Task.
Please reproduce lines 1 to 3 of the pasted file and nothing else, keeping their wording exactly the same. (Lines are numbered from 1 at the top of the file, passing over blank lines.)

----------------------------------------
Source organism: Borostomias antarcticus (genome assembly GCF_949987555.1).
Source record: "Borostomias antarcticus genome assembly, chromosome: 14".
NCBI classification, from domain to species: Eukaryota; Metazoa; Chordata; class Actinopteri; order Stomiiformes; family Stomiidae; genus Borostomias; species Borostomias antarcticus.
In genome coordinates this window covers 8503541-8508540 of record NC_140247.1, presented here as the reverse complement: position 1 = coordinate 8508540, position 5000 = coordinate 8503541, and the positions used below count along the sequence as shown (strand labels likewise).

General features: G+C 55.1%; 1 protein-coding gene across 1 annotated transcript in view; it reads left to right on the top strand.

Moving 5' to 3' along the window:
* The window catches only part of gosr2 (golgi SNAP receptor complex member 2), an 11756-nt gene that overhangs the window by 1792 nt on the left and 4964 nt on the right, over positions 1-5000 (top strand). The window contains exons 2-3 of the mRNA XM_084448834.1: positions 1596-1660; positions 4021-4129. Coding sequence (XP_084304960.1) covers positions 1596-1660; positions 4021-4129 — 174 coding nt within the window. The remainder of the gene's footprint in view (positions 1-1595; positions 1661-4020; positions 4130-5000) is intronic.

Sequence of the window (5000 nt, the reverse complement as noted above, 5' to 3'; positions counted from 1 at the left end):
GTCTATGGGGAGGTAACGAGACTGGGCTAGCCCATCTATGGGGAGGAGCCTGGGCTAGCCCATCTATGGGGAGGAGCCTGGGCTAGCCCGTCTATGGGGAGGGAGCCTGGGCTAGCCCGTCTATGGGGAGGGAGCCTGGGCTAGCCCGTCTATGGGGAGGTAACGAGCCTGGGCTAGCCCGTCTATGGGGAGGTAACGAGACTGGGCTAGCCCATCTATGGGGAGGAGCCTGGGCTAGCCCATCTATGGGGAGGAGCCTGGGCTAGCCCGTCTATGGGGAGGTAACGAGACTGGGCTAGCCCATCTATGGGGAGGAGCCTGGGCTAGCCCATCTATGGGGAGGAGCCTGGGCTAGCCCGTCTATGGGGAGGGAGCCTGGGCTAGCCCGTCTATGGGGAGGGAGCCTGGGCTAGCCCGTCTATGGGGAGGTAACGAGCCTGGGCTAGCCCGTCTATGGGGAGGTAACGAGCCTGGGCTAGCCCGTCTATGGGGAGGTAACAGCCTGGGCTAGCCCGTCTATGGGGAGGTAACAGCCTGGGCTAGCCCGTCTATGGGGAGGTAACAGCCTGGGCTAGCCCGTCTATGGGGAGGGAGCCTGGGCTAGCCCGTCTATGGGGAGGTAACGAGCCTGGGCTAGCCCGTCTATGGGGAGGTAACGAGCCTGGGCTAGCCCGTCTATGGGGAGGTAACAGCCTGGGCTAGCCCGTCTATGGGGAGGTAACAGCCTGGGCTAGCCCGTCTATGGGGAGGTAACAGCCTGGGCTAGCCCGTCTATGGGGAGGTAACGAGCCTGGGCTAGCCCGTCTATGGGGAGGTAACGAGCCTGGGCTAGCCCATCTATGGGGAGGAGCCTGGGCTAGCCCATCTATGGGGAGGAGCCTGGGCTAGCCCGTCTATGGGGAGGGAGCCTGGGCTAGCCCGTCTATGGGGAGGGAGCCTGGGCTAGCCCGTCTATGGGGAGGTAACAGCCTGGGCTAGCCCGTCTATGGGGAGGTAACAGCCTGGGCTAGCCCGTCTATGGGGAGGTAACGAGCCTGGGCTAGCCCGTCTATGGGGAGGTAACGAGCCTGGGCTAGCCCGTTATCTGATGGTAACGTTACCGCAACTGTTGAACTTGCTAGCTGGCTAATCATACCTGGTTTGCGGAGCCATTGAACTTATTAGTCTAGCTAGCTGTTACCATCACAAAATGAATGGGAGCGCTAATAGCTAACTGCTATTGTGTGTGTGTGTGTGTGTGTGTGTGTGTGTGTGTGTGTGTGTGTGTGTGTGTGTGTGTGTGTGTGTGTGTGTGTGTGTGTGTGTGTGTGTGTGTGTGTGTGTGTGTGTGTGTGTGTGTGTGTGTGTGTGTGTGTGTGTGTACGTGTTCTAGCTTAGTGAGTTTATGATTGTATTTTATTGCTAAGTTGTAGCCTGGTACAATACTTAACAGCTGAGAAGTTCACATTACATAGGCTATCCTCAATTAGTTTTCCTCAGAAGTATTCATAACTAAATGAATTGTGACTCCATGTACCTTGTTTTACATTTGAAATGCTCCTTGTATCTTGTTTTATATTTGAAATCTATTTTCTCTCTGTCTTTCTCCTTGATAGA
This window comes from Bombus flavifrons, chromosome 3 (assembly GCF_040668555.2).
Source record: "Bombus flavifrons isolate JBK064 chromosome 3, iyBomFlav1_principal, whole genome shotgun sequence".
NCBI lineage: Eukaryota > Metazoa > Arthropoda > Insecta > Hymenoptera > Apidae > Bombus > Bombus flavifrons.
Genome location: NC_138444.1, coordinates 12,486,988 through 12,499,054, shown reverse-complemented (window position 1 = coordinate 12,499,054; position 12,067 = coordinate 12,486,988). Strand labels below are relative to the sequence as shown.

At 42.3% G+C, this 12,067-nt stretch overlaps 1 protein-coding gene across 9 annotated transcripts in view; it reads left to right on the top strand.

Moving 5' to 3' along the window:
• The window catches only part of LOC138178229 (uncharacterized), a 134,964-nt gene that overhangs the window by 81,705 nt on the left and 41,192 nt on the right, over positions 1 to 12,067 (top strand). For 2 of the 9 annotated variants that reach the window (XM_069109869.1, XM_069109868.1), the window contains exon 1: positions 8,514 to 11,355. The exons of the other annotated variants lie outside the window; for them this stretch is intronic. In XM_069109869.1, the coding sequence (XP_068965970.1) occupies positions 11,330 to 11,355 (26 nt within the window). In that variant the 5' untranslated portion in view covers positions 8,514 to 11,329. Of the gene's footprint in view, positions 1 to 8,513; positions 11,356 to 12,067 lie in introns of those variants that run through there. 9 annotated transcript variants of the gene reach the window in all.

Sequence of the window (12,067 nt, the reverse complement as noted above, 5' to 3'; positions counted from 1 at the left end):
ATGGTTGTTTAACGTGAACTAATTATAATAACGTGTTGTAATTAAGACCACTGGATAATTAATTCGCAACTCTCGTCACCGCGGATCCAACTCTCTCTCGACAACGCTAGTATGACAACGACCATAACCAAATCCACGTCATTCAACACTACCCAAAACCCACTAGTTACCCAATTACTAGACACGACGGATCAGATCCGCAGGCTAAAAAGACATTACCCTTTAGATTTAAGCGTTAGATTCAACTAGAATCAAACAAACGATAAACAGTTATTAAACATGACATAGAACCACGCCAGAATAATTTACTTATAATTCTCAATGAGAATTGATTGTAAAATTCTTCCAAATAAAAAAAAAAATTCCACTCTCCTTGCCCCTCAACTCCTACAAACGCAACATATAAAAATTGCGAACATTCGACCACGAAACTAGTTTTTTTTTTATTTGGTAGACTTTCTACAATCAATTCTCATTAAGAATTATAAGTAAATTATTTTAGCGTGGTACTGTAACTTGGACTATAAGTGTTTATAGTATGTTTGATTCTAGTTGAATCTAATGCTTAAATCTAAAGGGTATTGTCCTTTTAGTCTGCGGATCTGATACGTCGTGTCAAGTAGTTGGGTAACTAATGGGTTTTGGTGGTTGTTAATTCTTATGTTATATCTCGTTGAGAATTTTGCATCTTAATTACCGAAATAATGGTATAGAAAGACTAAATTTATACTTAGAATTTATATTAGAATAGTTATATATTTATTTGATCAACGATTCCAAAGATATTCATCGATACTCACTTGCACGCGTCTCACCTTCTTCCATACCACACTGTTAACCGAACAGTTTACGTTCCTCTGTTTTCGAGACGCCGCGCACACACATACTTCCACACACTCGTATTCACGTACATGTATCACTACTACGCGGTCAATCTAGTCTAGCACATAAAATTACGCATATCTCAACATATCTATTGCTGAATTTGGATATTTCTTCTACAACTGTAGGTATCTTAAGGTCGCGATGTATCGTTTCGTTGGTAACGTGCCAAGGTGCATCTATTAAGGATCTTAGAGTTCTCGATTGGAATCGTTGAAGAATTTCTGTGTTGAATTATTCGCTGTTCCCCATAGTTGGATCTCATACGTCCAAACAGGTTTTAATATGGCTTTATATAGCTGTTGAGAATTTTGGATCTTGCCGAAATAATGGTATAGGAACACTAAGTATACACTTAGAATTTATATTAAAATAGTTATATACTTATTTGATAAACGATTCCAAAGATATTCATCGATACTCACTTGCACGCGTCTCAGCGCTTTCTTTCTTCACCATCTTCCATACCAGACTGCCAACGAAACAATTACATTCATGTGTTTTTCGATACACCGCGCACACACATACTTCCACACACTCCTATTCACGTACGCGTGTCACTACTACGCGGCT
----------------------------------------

Source organism: Borostomias antarcticus (genome assembly GCF_949987555.1).
Source record: "Borostomias antarcticus genome assembly, chromosome: 14".
NCBI classification, from domain to species: Eukaryota; Metazoa; Chordata; class Actinopteri; order Stomiiformes; family Stomiidae; genus Borostomias; species Borostomias antarcticus.